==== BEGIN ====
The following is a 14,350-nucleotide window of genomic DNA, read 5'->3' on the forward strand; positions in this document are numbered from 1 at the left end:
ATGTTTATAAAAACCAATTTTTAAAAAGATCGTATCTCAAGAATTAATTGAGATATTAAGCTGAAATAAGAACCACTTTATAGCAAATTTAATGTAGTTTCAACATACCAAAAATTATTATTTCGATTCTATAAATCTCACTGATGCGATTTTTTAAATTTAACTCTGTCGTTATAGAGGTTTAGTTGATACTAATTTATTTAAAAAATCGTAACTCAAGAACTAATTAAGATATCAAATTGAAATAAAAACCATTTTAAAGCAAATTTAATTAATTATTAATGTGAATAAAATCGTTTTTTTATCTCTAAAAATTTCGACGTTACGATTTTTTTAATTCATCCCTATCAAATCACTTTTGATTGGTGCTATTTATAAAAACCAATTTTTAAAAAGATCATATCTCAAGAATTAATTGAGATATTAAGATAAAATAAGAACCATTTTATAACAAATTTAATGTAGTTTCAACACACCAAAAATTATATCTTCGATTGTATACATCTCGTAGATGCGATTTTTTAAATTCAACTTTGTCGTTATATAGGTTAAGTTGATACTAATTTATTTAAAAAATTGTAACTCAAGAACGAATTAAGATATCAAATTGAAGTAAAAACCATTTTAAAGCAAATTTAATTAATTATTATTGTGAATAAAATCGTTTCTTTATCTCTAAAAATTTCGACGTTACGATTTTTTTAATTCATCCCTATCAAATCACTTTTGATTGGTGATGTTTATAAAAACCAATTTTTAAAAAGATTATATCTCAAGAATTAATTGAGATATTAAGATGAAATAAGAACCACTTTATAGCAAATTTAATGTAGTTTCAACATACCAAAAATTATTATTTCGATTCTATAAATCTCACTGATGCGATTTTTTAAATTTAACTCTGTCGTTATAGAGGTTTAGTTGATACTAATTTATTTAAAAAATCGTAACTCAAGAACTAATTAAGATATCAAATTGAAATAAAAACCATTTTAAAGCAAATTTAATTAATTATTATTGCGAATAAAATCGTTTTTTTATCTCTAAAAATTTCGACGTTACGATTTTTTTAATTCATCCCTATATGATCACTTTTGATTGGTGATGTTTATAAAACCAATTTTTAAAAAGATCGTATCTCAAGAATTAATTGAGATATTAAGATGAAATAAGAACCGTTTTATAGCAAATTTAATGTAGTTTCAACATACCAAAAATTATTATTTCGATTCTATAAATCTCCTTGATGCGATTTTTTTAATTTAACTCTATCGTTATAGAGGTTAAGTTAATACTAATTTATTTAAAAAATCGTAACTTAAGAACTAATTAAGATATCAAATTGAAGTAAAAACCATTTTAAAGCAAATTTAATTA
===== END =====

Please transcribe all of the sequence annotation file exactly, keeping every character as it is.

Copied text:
The following is a 14,350-nucleotide window of genomic DNA, read 5'->3' on the forward strand; positions in this document are numbered from 1 at the left end:
ATGTTTATAAAAACCAATTTTTAAAAAGATCGTATCTCAAGAATTAATTGAGATATTAAGCTGAAATAAGAACCACTTTATAGCAAATTTAATGTAGTTTCAACATACCAAAAATTATTATTTCGATTCTATAAATCTCACTGATGCGATTTTTTAAATTTAACTCTGTCGTTATAGAGGTTTAGTTGATACTAATTTATTTAAAAAATCGTAACTCAAGAACTAATTAAGATATCAAATTGAAATAAAAACCATTTTAAAGCAAATTTAATTAATTATTAATGTGAATAAAATCGTTTTTTTATCTCTAAAAATTTCGACGTTACGATTTTTTTAATTCATCCCTATCAAATCACTTTTGATTGGTGCTATTTATAAAAACCAATTTTTAAAAAGATCATATCTCAAGAATTAATTGAGATATTAAGATAAAATAAGAACCATTTTATAACAAATTTAATGTAGTTTCAACACACCAAAAATTATATCTTCGATTGTATACATCTCGTAGATGCGATTTTTTAAATTCAACTTTGTCGTTATATAGGTTAAGTTGATACTAATTTATTTAAAAAATTGTAACTCAAGAACGAATTAAGATATCAAATTGAAGTAAAAACCATTTTAAAGCAAATTTAATTAATTATTATTGTGAATAAAATCGTTTCTTTATCTCTAAAAATTTCGACGTTACGATTTTTTTAATTCATCCCTATCAAATCACTTTTGATTGGTGATGTTTATAAAAACCAATTTTTAAAAAGATTATATCTCAAGAATTAATTGAGATATTAAGATGAAATAAGAACCACTTTATAGCAAATTTAATGTAGTTTCAACATACCAAAAATTATTATTTCGATTCTATAAATCTCACTGATGCGATTTTTTAAATTTAACTCTGTCGTTATAGAGGTTTAGTTGATACTAATTTATTTAAAAAATCGTAACTCAAGAACTAATTAAGATATCAAATTGAAATAAAAACCATTTTAAAGCAAATTTAATTAATTATTATTGCGAATAAAATCGTTTTTTTATCTCTAAAAATTTCGACGTTACGATTTTTTTAATTCATCCCTATATGATCACTTTTGATTGGTGATGTTTATAAAACCAATTTTTAAAAAGATCGTATCTCAAGAATTAATTGAGATATTAAGATGAAATAAGAACCGTTTTATAGCAAATTTAATGTAGTTTCAACATACCAAAAATTATTATTTCGATTCTATAAATCTCCTTGATGCGATTTTTTTAATTTAACTCTATCGTTATAGAGGTTAAGTTAATACTAATTTATTTAAAAAATCGTAACTTAAGAACTAATTAAGATATCAAATTGAAGTAAAAACCATTTTAAAGCAAATTTAATTA